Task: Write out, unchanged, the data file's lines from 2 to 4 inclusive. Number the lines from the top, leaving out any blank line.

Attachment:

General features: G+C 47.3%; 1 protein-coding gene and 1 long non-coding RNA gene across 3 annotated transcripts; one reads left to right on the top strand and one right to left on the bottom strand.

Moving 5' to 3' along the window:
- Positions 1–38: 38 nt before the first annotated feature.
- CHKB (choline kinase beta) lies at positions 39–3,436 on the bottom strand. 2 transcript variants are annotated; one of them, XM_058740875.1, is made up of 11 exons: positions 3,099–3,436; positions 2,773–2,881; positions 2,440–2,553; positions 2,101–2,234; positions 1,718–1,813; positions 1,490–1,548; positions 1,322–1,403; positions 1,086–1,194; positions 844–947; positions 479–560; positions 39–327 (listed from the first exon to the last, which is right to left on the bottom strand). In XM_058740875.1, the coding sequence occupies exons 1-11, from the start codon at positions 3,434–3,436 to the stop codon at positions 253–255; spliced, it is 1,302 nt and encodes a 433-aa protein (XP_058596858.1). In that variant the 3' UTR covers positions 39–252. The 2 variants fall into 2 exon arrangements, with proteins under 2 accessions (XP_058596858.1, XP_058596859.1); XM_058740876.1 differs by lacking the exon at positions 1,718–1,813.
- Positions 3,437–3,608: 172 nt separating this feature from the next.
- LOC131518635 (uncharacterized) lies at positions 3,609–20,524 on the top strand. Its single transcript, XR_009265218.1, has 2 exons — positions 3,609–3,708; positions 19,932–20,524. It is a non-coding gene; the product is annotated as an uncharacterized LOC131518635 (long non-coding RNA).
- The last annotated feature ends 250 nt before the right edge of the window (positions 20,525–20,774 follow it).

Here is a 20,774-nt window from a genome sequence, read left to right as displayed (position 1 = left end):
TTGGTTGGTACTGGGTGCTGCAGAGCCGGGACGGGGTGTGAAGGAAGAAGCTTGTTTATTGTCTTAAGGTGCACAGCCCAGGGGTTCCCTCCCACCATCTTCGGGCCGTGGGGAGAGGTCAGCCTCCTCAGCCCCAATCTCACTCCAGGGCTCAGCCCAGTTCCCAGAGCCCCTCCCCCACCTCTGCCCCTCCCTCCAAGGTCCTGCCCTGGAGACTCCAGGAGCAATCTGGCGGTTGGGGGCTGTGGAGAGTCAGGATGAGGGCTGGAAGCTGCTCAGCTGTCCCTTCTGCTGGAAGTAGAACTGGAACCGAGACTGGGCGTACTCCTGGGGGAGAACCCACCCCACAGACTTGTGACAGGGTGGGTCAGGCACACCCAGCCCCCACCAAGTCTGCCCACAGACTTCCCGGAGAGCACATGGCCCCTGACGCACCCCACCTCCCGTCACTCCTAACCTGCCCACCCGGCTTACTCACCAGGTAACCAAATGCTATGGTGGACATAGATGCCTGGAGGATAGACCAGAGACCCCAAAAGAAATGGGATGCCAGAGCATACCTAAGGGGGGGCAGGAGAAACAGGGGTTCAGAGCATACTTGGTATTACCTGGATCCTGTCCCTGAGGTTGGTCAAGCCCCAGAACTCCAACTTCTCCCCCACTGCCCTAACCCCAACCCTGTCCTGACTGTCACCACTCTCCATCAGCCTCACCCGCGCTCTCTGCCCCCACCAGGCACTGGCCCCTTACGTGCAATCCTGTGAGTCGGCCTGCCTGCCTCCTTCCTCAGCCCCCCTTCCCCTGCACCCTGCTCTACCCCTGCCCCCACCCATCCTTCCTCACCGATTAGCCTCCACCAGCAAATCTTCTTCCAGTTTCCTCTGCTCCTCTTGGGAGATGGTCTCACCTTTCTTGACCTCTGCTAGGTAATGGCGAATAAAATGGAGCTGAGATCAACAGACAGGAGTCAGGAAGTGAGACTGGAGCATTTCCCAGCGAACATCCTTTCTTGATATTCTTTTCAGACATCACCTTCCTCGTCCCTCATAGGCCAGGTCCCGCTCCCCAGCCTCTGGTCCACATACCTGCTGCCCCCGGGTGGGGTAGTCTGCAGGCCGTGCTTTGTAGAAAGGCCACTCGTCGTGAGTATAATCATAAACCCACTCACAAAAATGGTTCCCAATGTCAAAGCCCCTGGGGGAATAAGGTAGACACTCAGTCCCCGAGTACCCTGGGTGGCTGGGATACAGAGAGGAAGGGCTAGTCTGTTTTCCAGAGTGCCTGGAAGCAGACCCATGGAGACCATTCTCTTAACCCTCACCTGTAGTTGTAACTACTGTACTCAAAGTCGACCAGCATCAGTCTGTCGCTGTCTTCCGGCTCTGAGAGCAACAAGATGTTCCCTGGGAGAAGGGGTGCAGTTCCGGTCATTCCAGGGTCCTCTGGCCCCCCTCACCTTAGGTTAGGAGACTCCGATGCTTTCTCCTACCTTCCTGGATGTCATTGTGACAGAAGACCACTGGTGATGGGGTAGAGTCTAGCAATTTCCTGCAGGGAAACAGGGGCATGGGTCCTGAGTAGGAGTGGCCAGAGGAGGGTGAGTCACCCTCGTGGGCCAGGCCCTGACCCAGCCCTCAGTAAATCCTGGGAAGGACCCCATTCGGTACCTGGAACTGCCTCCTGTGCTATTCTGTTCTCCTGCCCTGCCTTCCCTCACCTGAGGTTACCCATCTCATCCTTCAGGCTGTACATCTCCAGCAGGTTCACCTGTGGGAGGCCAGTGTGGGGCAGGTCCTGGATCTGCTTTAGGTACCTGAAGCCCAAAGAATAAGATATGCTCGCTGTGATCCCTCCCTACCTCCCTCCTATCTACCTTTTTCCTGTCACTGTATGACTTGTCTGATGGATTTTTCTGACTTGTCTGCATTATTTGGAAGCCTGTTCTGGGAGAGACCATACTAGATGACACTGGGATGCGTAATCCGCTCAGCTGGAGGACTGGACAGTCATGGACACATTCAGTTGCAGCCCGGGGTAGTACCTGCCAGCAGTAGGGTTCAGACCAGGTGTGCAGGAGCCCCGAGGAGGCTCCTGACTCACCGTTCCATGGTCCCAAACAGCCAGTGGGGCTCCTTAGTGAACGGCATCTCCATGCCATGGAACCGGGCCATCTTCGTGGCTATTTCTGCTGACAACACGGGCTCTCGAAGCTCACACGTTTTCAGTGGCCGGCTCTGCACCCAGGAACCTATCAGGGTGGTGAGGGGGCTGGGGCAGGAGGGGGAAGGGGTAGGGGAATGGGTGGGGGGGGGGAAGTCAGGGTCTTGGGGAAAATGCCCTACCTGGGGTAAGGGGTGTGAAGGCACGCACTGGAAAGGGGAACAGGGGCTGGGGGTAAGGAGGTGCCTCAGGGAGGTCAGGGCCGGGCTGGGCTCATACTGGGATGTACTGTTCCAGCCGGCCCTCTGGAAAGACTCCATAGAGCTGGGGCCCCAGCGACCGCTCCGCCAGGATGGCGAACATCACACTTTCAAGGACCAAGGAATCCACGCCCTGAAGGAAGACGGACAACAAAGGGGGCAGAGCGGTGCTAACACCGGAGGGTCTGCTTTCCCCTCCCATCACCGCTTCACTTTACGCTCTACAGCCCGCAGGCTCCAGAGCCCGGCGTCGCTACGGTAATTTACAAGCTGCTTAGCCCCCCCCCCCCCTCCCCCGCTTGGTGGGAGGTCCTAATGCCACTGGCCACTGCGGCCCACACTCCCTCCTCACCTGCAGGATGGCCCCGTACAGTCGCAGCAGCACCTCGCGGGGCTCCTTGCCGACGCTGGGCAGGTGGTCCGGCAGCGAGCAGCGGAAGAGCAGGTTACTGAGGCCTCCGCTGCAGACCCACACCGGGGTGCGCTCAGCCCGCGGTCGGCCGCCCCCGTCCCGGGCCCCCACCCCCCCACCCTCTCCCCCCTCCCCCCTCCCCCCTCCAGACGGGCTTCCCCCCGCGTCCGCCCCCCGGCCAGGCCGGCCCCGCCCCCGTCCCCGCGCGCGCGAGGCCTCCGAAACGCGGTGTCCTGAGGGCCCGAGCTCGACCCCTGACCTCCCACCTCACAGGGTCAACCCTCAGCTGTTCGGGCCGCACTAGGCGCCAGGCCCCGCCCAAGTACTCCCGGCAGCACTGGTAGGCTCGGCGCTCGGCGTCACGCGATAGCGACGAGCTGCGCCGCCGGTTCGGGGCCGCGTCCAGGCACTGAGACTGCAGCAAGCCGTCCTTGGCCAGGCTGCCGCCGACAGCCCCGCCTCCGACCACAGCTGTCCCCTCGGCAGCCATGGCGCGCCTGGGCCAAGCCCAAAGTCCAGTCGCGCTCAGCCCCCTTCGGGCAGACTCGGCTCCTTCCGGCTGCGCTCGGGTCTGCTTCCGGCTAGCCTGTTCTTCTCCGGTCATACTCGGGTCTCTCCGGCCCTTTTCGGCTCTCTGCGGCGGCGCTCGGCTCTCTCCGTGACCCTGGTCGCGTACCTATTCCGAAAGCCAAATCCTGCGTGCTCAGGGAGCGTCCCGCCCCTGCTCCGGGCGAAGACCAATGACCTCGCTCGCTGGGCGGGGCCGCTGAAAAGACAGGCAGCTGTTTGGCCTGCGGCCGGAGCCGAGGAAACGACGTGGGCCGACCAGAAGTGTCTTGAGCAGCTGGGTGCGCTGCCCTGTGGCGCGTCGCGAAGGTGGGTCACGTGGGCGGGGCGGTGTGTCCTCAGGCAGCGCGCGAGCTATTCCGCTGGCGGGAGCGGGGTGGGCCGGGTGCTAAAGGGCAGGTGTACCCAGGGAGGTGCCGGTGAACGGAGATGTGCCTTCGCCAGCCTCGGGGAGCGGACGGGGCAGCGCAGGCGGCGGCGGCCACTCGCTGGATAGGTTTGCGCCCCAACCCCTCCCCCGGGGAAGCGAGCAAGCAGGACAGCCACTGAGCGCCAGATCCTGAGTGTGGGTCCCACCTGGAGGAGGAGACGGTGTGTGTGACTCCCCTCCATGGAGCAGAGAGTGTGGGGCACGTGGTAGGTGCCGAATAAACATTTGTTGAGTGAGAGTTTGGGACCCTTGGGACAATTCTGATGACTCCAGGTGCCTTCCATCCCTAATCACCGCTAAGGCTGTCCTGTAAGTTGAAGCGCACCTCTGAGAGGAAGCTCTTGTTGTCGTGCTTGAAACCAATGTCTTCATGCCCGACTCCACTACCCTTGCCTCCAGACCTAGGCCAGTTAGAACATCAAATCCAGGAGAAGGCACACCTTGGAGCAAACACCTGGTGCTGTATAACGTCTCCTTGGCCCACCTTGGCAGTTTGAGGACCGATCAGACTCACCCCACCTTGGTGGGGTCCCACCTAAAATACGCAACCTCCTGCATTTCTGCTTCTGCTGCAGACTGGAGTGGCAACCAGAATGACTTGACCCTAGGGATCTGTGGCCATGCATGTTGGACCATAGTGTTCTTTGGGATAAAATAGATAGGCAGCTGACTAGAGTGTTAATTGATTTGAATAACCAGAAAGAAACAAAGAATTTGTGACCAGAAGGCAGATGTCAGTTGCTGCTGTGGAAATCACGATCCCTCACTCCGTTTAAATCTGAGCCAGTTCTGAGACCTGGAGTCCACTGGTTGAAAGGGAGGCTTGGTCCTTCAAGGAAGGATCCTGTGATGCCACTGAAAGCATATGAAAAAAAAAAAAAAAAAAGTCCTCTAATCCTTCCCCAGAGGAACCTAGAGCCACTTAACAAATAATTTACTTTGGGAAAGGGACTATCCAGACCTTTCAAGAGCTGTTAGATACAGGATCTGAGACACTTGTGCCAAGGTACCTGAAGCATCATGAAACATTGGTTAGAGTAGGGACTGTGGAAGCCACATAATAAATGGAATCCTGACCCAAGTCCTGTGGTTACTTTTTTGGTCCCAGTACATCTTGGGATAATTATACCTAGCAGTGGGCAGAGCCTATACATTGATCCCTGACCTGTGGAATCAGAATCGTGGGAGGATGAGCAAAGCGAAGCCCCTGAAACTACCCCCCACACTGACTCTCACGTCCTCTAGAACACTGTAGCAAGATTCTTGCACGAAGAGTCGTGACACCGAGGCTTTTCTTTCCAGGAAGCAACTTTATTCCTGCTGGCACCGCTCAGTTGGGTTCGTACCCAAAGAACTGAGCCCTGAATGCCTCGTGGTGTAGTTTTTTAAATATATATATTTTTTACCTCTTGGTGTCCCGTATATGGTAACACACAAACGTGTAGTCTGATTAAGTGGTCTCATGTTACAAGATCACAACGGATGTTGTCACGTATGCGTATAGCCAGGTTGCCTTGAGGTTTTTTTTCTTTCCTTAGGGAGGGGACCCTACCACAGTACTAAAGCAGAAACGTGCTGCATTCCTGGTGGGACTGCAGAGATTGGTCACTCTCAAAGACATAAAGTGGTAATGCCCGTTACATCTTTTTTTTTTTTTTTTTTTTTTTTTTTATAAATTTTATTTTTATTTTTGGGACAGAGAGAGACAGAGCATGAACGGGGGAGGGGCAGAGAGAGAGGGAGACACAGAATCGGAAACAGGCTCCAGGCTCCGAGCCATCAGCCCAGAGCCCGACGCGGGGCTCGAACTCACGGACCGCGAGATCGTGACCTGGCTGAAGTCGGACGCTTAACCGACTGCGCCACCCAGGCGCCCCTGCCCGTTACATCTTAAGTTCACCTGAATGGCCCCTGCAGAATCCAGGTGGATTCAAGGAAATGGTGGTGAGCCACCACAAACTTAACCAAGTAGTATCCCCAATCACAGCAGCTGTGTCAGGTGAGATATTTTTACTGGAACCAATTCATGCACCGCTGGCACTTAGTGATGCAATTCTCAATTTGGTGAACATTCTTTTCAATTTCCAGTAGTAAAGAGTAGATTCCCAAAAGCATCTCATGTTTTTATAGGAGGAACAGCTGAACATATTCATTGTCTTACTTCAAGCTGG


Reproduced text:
Moving 5' to 3' along the window:
- Positions 1–38: 38 nt before the first annotated feature.
- CHKB (choline kinase beta) lies at positions 39–3,436 on the bottom strand. 2 transcript variants are annotated; one of them, XM_058740875.1, is made up of 11 exons: positions 3,099–3,436; positions 2,773–2,881; positions 2,440–2,553; positions 2,101–2,234; positions 1,718–1,813; positions 1,490–1,548; positions 1,322–1,403; positions 1,086–1,194; positions 844–947; positions 479–560; positions 39–327 (listed from the first exon to the last, which is right to left on the bottom strand). In XM_058740875.1, the coding sequence occupies exons 1-11, from the start codon at positions 3,434–3,436 to the stop codon at positions 253–255; spliced, it is 1,302 nt and encodes a 433-aa protein (XP_058596858.1). In that variant the 3' UTR covers positions 39–252. The 2 variants fall into 2 exon arrangements, with proteins under 2 accessions (XP_058596858.1, XP_058596859.1); XM_058740876.1 differs by lacking the exon at positions 1,718–1,813.